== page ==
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AP Free History - Martha Belcher, Betsy Strait, Annie Hicks, Sarah Jarrold Hyder and Elizabeth Jane Jarrold Whitehead

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Hannah Wenlock

Annie Hicks, Daniel Hicks, and Hannah Wenlock Hicks map locations

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Submitted by joefree on Sun, 2006-12-03 05:35.
Annie Hicks, Daniel Hicks, and Hannah Wenlock Hicks map locations

Looking at the possible census entries for Ann, Daniel and Hannah, I wanted to see where they were physically located. Here is a screen from google earth of the locations. Each of their birthplaces we believe to be Barking, Essex, England. The other two highlighted areas are Romford and Tower Hamlets where Ann may have been a servant in 1851.

1881 Census for Hannah Wenlock Hicks?

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Submitted by joefree on Sun, 2006-12-03 05:18.
1881 Census for Hannah Wenlock Hicks?

This appears to be Hannah Wenlock Hicks in 1881. She is living in the Romford Union Workhouse (apparently the same place her husband was in back in 1851 as an invalid seaman). It has her listed as a 72 year old widow "Charwoman".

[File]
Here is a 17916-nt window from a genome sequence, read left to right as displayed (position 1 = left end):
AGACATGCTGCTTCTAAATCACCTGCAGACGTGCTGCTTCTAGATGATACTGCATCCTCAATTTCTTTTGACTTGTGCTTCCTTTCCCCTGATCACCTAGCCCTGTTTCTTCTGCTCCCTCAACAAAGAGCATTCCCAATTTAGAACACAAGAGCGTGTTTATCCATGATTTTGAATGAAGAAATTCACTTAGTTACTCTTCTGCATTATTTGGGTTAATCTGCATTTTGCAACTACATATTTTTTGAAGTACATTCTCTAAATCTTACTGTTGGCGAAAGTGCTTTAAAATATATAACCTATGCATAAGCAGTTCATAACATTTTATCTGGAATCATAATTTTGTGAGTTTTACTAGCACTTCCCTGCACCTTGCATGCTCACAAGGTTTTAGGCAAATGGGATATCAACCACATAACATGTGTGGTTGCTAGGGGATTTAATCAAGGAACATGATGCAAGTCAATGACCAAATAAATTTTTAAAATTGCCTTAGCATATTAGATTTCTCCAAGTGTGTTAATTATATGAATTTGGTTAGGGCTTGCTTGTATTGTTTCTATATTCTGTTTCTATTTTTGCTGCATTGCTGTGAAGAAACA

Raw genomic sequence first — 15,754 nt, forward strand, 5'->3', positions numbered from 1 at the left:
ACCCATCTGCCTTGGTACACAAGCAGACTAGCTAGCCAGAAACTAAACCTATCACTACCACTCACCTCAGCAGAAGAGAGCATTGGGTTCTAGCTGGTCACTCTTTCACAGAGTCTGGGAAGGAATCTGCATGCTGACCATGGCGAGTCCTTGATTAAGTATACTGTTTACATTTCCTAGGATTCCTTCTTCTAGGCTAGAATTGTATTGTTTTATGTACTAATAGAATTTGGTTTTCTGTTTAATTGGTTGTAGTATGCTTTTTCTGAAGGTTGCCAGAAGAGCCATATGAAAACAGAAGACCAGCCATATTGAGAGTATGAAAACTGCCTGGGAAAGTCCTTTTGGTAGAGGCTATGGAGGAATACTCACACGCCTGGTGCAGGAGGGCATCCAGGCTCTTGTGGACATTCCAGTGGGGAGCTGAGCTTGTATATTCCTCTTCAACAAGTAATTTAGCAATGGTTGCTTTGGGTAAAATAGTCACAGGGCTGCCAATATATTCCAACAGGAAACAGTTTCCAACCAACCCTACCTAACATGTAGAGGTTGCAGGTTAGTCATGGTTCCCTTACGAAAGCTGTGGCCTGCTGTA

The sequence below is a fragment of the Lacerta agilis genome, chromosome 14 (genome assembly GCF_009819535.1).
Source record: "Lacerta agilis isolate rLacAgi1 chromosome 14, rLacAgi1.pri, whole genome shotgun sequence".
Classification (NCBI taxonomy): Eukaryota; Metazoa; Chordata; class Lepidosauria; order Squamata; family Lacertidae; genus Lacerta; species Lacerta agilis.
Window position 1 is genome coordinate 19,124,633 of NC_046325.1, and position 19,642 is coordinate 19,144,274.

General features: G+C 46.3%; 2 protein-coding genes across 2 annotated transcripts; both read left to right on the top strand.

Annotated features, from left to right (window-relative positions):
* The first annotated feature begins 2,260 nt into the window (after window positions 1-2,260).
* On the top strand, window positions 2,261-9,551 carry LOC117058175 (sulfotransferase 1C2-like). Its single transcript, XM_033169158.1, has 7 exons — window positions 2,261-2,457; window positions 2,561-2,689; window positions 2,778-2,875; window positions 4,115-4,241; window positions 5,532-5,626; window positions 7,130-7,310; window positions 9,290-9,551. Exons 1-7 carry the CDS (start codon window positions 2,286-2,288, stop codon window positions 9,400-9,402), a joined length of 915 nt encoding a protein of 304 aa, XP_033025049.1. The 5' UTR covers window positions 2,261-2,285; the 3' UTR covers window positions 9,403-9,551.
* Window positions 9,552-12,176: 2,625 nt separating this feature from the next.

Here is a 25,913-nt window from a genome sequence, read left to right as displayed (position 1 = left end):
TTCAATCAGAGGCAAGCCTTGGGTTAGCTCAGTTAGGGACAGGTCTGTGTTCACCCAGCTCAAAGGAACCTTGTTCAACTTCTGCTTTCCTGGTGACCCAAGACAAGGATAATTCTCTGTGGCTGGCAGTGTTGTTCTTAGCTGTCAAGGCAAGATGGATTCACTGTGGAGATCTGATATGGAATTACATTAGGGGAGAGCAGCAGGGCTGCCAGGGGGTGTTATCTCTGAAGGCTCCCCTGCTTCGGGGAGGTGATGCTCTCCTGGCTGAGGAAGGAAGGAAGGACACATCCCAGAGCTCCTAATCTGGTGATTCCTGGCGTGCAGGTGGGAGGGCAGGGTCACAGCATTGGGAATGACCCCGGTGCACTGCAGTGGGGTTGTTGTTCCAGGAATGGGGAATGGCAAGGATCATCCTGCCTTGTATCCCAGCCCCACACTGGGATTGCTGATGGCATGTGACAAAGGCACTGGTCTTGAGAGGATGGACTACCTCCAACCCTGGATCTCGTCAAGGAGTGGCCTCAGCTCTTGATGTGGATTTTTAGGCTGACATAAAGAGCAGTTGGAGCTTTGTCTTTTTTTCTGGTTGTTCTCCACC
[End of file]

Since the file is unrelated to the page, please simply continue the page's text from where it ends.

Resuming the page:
I found a link giving information about the Romford Union Workhouse including pictures and a link to see who was there in 1881.

History of ANNIE HICKS FREE

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Submitted by joefree on Tue, 2006-07-11 20:27.

written by herself, April 9, 1931

I was born in Barking, Essex, England, on the 8th of January 1837, the younger daughter of Daniel Hicks, a sailor, and Hannah Wenlock Hicks. I knew very little of my father's family. My mother was born of Scotch and English parents.

Father being a confirmed invalid, I had, as it were, to keep and care for myself, assuming the responsibilities of a woman when I was a mere girl. As a child, I was very devout, praying and asking God for guidance and firmly believing that he would protect me from all wrong. And surely, I have been saved many times from most certain evil.

I was alone, or rather away from my own people at the time I first heard the Gospel and I think I loved it the first time I heard it; it seemd so quiet and pleasant to me. I embraced the Gospel and was baptized on the 17th of January, 1855, in the White Chapel Branch in London. Shortly after my baptism, before I had been confirmed, my relatives sent me a terrible book against the Mormons, marking it in places for me to read. The tales were so wicked, I was afraid I had done wrong and decided to ask the Lord to direct me aright. I fervently pleaded with our Father to answer my prayer that night as my confirmation was to take place the following morning.

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